Suraja Raman


Christian leadership is a high calling, because of its involvement in the development of the church. Scripture makes references to leadership through the use of metaphors.[1]

Leadership is Servanthood, and we see this as an example modeled by our Lord Jesus Christ (Mk 10:35-45, Lk 22:24-27). An example from the Old Testament is that of a leader bearing the burdens of others (Lev 16: 10-26, Jn 11:50).

A leader is like a Shepherd watching and protecting the sheep grazing in the field (Psa 23:1- 5, Jn 10:1-5, Acts 20:28, 1 Pet 5:1-4).

The leader’s task is also like that of a Steward, to care for the resources of the Christian community (Lk 19:11-26, Acts 20:35, 2 Tim 1:11-14).

The Lausanne Movement has observed a great shortage of mature leaders.Leadership training programs of all kinds have multiplied, but the problem (of a lack of discipled leaders) [2]Two reasons were identified for this: appointing leaders who have not been adequately discipled, and using programs which focus on packaged knowledge, techniques and skills to the neglect of godly character.

Effective leadership development is embedded in discipleship – the maturing of the saints, their equipping for the work of their ministry, and above all, bringing them to be followers of Christ. This is a process which is a primary role of the local church,             and sadly one that many churches fall short of in their pursuit of program driven  [3]

As a result, there is still a great lack in the reproduction of godly, bible based, disciple-making leaders who are equipped for effective ministry in the Asian mission fields and the local church ministry.

The urgency of ministering to Asian believers

The heart of biblical theology is God’s transformation of people.[4]The old has passed away (2 Cor 5:17). God is doing a new work in the lives of the people living in Asia. Human relationships are at the heart of a leader developing church members for the ministries in missions. A leader should be constantly learning and listening to the voices of the Christian community (Ezra 7:10, Acts 20:17-21, 2 Tim 2:15). Leaders need to be motivated because of the urgency of reaching today’s populated world (Num 14; 6-9, 24, Josh 14:8, 2 Tim 1:6-7).[5]

In this century, the world population growth will be almost entirely concentrated in Asia, Africa and Latin America. (see chart below). Today, Asia is where we find two-thirds of the world population. In every part of Asia, we see the presence of believers because of the symbol of the cross. This draws every individual located in the urban and remote places for worship into the Christian community. Therefore, there is an urgent need for more leaders to be constantly developed through the local church.

…to equip the saints for the work of ministry, for building up the body of Christ, until we all attain to the unity of the faith and of the knowledge of the Son of God, to mature manhood, to the measure of the stature of the fullness of Christ…(Eph 4:12-13, ESV)

Chart 1. World Population Growth, 2000-2100 (chart by Haggai Institute)


[1]Adeyemo, Tokunboh. Africa Bible Commentary. (Word Alive, 2006), 546.
[2] The Lausanne Movement. The Cape Town Commitment: A Confession of Faith and a Call to Action (Didasko Files, 2011), Section IID, 56.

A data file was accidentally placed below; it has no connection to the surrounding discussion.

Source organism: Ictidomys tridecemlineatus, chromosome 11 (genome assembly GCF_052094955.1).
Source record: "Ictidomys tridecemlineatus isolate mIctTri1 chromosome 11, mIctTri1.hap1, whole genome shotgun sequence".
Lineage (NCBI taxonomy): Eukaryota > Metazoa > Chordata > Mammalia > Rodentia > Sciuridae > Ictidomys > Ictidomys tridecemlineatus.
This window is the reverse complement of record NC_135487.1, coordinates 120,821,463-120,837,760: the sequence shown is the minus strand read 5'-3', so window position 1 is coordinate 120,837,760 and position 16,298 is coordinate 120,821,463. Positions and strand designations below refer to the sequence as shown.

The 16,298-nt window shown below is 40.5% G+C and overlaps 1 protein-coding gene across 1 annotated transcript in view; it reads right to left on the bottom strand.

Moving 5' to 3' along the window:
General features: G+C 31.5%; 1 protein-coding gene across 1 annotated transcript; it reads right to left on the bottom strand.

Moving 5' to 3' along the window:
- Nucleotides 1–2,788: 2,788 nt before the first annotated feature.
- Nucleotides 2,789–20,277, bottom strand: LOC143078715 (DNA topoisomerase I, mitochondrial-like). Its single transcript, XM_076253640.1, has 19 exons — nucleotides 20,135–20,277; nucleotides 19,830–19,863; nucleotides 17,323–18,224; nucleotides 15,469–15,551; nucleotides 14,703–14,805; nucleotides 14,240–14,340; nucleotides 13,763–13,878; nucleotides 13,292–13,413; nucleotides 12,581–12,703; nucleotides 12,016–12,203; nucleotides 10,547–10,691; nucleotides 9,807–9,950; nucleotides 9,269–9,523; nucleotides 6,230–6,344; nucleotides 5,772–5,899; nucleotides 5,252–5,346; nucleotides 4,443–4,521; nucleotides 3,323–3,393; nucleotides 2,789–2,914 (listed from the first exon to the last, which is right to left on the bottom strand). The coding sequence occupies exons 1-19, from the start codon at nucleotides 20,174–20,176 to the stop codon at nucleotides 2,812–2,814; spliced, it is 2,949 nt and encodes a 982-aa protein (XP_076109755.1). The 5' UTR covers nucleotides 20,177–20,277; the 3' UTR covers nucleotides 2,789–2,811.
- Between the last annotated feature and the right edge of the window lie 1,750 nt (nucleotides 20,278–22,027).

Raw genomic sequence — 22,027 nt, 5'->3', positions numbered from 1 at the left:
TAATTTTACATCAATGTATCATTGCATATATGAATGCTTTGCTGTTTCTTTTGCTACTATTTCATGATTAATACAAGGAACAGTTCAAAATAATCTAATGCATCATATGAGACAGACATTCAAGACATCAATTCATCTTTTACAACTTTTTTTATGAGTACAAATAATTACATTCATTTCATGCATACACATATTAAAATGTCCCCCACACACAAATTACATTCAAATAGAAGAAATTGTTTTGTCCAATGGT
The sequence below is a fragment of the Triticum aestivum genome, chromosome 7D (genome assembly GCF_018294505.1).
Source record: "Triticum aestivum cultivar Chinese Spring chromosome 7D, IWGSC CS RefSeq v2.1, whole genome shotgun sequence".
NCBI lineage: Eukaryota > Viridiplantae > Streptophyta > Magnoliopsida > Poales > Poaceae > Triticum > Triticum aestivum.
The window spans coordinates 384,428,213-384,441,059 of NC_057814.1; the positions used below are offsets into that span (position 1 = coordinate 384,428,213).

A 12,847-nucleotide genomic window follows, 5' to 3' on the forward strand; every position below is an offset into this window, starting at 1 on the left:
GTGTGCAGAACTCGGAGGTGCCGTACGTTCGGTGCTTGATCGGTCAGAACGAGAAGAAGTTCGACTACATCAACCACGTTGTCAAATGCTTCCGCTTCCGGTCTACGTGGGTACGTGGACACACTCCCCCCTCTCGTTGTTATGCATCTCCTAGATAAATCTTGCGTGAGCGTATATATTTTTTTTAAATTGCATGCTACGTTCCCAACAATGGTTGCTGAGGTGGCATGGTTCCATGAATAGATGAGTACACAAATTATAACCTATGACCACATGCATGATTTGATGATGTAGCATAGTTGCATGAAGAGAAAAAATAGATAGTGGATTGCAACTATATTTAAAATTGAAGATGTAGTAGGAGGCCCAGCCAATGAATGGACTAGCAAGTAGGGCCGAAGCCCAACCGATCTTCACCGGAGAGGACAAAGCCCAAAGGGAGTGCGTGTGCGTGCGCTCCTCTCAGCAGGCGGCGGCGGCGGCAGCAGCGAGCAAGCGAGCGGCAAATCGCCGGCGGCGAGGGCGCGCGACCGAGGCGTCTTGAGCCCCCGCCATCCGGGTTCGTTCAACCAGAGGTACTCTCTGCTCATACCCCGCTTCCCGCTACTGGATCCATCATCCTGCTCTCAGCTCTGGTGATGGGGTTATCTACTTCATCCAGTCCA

[3]Mark Syn, the Executive Director of Pioneers for Asia, in an interview.
[4]Tan, Siang-Yang. Full Service: Moving from Self-Serve Christianity to Total Servanthood. (Baker, 2006), 134.
[5]Hibert, Paul. Anthropological Insights for Missionaries. (Baker, 1985), 255.


Several Asian leaders have had Ted Ward, an educator and missiologist, as their mentor, colleague, and friend. We were often challenged to look for the model of leadership that it must be drawn from the Scripture and evaluated in terms of accountability to the Lordship of Christ.[6]Ward further suggested this concept in one of his models, the Hand model as illustrated below. The hand represents us, and reminds us that each one of God’s creation is precious in His sight.

Ward reinforces that theologians for centuries have described this spiritual essence as being the center of the image of God in humankind. We must represent the spiritual nature not as merely one more of the empirical aspects-but rather as the special center of what it means to be a human being.[7]The spiritual core is represented in the center of the hand model. As God’s special people created in His image for a purpose, we are His co-workers for the salvation of men and women. An active participation in Asian missions becomes a joy and a privilege. The leader becomes excited in the ministry of discipleship.












Figure 1. The “Hand” Model by Ted Ward



. . for everyone who calls on the name of the Lord will be saved.” How then will they call on him in whom they have not believed? And how are they to believe in him of whom they have never heard? And how are they to hear without someone preaching? and how are they to preach unless they are sent? As it is written, how beautiful are the feet of those who preach the good news! (Romans 10:13- 15)

The Church of Jesus Christ is given the task of sending missionaries into the world. God’s plan of salvation, which must be heard, is made possible through the lives of men and women, children and youth, who are instrumental in sharing the Good News with their families, friends, and neighbors. A missionary church that is “alive” is aflame with passion for the lost.

The late Dr. GD James, who served as a leader, evangelist and Bible teacher, testified of his miraculous encounter with the Lord Jesus Christ: “I was a Hindu studying in a Christian school. Soon I accepted Jesus Christ into my heart as my Savior and Lord. Witnessing began as a delight,” and when he heard God’s voice, Dr James was faithful in giving himself to the task of the preaching of the gospel in the continent of Asia.[8]